Improving Food and Nutrition Security in Indonesia (Story of Change)

November 2018

Blog

The Netherlands Development Organisation (SNV) leads the Voice for Change Partnership (V4CP) in collaboration with the International Food Policy Research Institute (IFPRI), and in partnership with the Dutch Directorate-General for International Cooperation (DGIS).

V4CP is working with 51 locally-based civil society organisations (CSOs) around the world to bridge the gap between the United Nation’s Sustainable Development Goals (SDGs) and their implementation within society, especially amongst low-income and marginalised communities. It does so by strengthening the capacity of CSOs to influence stakeholders and decision-makers with solid and contextualised evidence in order to get the interests of communities embedded into government and business policies and practices.

This story illustrates the value of gathering solid evidence to support advocacy and how working collaboratively can amplify voices for change. In this case the V4CP’s CSOs coordinated dialogue across a variety of stakeholders to tackle stunting, one of the health impacts of poor nutrition.

Tackling stunting

Globally, almost one in four children under the age of five have a condition called stunting (low height-for-age). In Indonesia, this rises to an average of one in three (30.8%)[1], and affects as many as eight million of the country’s children.

Stunting is the impaired growth and development that children experience as a result of malnutrition, repeated infection, and inadequate psychosocial stimulation. Stunting in early life - particularly in the first 1,000 days from conception until the age of two - has adverse functional consequences including poor cognition.

V4CP’s local CSOs have claimed the space and are supporting the district-level implementation of the Country Strategic Plan on Food and Nutrition Security, as well as the National Strategy to Accelerate Stunting Prevention 2017-2021, in order to contribute towards the fulfilment of the United Nation’s Sustainable Development Goal (SDG) 2.2, and to end all forms of malnutrition by 2030. They are focusing on two Provinces - West Nusa Tenggara (NTB) where stunting rates are the seventh highest in the country and East Nusa Tenggara (NTT) where they are highest, at a staggering 42.6%[2].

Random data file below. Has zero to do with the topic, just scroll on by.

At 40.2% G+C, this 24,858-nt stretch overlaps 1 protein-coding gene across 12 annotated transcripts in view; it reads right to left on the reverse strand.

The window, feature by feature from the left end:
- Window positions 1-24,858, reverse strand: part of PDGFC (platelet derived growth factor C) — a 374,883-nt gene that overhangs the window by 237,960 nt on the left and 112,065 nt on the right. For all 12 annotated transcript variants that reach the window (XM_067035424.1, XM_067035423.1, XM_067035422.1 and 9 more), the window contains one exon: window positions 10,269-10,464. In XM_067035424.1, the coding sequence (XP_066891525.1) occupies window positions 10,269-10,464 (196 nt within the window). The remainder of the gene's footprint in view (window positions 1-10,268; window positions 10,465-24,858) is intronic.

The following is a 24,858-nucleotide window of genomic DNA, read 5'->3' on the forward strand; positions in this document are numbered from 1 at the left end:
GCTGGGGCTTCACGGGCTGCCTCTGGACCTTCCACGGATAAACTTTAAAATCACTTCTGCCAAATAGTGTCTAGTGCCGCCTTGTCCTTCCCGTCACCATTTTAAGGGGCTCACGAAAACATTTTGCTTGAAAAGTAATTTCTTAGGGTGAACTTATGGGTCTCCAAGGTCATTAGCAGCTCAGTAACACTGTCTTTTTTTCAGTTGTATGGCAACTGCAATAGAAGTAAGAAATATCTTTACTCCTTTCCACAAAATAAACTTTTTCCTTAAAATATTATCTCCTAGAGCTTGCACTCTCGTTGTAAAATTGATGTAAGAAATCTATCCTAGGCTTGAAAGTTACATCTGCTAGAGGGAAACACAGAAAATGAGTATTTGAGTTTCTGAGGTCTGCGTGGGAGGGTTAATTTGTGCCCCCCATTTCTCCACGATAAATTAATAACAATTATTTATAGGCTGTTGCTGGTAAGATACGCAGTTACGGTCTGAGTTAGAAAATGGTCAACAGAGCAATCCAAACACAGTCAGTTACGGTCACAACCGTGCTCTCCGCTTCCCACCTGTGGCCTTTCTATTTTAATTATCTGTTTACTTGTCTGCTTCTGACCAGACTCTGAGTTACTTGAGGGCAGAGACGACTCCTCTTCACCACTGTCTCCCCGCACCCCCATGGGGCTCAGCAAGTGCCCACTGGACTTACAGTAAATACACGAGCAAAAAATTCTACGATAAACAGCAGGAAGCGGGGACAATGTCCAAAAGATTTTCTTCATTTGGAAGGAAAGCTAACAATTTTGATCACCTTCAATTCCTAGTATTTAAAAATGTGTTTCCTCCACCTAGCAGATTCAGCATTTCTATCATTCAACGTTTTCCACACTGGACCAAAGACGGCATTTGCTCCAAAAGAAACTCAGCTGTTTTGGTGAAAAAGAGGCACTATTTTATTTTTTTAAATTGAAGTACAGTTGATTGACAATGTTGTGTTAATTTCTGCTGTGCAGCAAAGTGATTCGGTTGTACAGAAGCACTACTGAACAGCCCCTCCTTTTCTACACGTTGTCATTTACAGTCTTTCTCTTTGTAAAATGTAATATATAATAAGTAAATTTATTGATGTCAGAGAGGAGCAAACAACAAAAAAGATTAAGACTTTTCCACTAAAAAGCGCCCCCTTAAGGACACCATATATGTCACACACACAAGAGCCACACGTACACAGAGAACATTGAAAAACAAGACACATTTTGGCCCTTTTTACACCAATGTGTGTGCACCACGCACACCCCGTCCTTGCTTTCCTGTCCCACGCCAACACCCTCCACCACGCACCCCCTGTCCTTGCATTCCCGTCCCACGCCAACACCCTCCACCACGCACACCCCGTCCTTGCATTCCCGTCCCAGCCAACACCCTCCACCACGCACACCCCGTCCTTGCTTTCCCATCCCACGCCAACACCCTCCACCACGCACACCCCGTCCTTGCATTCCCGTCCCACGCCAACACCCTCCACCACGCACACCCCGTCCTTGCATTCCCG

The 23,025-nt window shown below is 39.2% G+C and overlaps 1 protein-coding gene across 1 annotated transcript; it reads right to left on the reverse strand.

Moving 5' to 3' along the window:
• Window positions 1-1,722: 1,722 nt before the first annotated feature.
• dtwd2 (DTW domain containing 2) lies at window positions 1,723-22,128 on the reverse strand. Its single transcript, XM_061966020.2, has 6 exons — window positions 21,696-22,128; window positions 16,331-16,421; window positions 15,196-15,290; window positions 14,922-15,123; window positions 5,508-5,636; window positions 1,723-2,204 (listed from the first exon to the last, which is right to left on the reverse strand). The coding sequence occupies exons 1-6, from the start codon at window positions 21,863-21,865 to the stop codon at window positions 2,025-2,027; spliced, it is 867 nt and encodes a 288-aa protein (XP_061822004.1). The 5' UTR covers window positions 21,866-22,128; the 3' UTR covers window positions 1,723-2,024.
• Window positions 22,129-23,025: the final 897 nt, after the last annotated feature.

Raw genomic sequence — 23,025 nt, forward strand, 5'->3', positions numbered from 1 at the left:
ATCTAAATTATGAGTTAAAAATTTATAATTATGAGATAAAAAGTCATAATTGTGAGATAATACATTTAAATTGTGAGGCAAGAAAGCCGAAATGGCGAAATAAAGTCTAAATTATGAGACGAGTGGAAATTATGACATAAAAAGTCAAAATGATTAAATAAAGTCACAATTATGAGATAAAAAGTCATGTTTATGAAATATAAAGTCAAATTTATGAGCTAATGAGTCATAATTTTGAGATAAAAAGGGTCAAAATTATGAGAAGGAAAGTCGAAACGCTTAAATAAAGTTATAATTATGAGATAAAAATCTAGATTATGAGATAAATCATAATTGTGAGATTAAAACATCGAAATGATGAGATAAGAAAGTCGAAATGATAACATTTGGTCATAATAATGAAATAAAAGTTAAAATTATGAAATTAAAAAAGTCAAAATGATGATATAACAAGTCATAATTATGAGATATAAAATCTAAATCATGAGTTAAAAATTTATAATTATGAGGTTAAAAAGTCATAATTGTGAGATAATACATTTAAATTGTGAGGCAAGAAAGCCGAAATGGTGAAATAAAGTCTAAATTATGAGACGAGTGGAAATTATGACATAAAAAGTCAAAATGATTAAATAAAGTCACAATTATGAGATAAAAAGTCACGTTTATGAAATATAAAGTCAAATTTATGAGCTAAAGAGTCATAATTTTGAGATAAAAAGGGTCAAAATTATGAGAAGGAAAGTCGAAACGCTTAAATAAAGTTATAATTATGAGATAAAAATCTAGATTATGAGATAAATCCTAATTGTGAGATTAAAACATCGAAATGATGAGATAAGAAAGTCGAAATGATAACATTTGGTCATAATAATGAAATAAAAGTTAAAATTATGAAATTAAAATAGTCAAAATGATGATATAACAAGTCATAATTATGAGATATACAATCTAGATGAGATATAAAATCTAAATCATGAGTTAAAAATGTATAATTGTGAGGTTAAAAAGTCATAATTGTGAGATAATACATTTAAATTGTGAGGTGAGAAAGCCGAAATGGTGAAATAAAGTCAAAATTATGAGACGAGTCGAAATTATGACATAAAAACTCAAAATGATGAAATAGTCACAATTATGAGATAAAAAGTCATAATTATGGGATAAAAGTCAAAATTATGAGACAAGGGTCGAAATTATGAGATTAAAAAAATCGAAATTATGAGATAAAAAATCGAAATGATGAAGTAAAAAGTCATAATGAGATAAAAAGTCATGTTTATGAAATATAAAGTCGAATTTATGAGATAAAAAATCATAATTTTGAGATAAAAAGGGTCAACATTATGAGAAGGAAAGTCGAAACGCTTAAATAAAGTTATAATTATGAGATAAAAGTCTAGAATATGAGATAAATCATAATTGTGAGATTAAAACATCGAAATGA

Stunting Prevalence in Provinces of Indonesia (Source: Riskesdas 2018)
Stunting Prevalence in Provinces of Indonesia (Source: Riskesdas 2018)

This story focuses on East Lombok in West Nusa Tenggara, where stunting rates used to be the third highest in the country[3], yet have improved. Here, exemplary work by one V4CP CSO - Consortiums for the Study and Development of Participations (KONSEPSI) - has led it to become a successful pioneer in evidence-based advocacy for stunting. Today, it is widely regarded as one of the most reputable organisations in the country on the issue, and is the only CSO frequently asked by the District Government to manage stunting-related issues in East Lombok.

This is their story.

Voice for Change: Moh Taqiuddin, Director at KONSEPSI

On his way to work in Mataram, East Lombok, every day Moh Taqiuddin passes dozens of children that are too short for their age. Yet, because stunting has not been regarded as a serious public health issue by the district’s leaders, nothing much has ever been done about it in West Nusa Tenggara - or in any of the country’s 34 provinces for that matter. 

Having worked with communities across the province for many years, Taqi knows the human cost of the condition only too well. He is determined to transform the government’s national ambitions into effective interventions amongst villages, yet given that the causes of malnutrition are so diverse, he is aware that instigating change will take monumental effort by a wide range of district government departments, as well as social and religious leaders.